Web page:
Thursday, January 05, 2017

Wenceslaus - The Original SJW?

The Bohemian nobleman Wenceslaus is perhaps best remembered as the protagonist in the narrative contained in the song, “Good King Wenceslas” (note the variant spelling of the name).

But there’s more data about this man. His grandmother had been murdered because she had taught Wenceslaus about Jesus. In those days - he was born between 905 and 907 A.D. - Bohemia was still a largely pagan territory.

Corresponding to the territory of what is now the Czech Republic, the heathen traditions of Bohemia included human sacrifice, torture, and a general low regard for the value of human life. Women were considered as property, and could be bought and sold.

Ludmilla, the grandmother of Wenceslaus, helped to spread the teachings of Jesus into the region, and paid with her life. He would do the same. When “Wenceslaus became king of Bohemia in 922,” writes historian Bert Ghezzi,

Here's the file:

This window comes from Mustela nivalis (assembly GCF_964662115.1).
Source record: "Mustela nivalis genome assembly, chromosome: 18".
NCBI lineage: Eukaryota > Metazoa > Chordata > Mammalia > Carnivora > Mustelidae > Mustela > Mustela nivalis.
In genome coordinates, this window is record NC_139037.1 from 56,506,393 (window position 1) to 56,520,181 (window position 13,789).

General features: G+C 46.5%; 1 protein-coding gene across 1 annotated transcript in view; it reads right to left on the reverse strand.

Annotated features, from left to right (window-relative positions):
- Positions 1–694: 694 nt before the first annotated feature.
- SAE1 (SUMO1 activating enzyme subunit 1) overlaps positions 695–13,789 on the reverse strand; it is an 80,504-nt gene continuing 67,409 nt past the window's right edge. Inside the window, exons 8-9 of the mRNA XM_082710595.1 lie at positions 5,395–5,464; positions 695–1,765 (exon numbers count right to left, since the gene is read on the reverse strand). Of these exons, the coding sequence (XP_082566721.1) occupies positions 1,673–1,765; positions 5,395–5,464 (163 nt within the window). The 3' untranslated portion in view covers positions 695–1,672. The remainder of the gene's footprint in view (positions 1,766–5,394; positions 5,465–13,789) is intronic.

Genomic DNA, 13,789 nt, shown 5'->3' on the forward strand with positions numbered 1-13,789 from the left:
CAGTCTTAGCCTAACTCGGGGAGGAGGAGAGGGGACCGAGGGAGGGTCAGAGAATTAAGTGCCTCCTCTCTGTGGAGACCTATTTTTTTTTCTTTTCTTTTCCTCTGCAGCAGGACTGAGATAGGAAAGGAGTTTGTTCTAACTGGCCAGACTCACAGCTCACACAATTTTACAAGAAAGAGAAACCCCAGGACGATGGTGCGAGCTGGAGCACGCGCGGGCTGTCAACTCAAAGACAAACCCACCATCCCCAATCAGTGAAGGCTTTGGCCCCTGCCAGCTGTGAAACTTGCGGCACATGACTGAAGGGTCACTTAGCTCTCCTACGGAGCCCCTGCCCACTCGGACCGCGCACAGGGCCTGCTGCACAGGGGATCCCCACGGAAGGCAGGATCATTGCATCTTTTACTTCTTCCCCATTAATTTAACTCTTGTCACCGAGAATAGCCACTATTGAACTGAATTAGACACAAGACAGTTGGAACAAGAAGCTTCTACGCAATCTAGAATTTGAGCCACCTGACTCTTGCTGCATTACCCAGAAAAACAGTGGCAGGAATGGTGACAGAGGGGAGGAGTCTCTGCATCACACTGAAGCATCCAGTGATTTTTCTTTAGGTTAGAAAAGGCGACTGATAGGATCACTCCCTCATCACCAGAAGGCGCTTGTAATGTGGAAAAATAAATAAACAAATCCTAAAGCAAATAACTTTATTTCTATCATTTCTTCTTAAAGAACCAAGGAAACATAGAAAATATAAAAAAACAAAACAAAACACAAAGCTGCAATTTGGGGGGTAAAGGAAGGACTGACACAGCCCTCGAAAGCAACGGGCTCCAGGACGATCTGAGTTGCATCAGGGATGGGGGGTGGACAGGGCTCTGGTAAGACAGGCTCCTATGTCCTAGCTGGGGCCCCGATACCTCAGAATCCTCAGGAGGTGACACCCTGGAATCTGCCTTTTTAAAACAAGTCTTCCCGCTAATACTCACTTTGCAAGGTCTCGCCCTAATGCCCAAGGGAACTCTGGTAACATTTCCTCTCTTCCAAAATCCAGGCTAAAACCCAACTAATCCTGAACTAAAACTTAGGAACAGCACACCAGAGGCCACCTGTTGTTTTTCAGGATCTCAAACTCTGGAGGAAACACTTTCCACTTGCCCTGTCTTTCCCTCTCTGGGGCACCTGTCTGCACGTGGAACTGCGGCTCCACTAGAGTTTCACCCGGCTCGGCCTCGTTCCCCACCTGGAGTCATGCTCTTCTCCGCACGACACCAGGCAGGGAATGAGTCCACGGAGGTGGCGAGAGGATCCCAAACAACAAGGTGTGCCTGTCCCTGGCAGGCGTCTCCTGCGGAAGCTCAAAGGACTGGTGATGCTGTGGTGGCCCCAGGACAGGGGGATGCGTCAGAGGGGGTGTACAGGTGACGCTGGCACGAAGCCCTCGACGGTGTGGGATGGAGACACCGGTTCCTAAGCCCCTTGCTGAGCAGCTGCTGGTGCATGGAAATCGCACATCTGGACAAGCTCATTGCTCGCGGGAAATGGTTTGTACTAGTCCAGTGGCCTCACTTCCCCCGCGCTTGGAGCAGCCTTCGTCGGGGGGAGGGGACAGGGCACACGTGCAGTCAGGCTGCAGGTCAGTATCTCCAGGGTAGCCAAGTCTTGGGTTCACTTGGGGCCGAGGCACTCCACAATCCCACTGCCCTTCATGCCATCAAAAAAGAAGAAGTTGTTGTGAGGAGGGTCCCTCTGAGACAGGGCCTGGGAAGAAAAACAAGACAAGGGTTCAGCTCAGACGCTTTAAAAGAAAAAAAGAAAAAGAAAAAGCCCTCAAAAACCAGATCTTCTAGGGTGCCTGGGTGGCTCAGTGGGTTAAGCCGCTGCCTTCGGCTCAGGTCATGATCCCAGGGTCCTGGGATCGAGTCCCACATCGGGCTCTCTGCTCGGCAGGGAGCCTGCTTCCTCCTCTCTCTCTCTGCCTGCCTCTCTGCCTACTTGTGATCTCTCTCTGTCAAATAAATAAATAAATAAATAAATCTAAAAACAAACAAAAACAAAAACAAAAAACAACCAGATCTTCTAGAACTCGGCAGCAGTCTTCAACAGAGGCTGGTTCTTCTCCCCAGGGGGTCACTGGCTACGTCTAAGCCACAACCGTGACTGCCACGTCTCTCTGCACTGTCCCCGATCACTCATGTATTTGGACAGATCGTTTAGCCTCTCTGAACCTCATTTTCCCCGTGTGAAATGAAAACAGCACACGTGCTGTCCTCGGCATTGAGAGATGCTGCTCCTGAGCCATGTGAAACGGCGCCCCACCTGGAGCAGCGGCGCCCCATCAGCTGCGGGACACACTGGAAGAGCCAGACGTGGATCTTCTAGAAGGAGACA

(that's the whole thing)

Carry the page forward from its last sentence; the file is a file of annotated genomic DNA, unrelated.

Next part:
He instituted a Christian rule over a people who were only partially converted to Christianity. Thus, a cadre of powerful pagan nobles opposed him and ultimately conspired to have him murdered.

As a follower of Jesus, Wenceslaus worked to reduce the frequency with which defendants were sentenced to capital punishment. He also reduced the amount of time which convicts were spending in prisons, instituting instead a form of ‘restorative justice.’

His efforts to stop the practice of human sacrifice and to raise the status of women angered the heathen leaders. Sometime between 929 and 935 A.D., he was assassinated.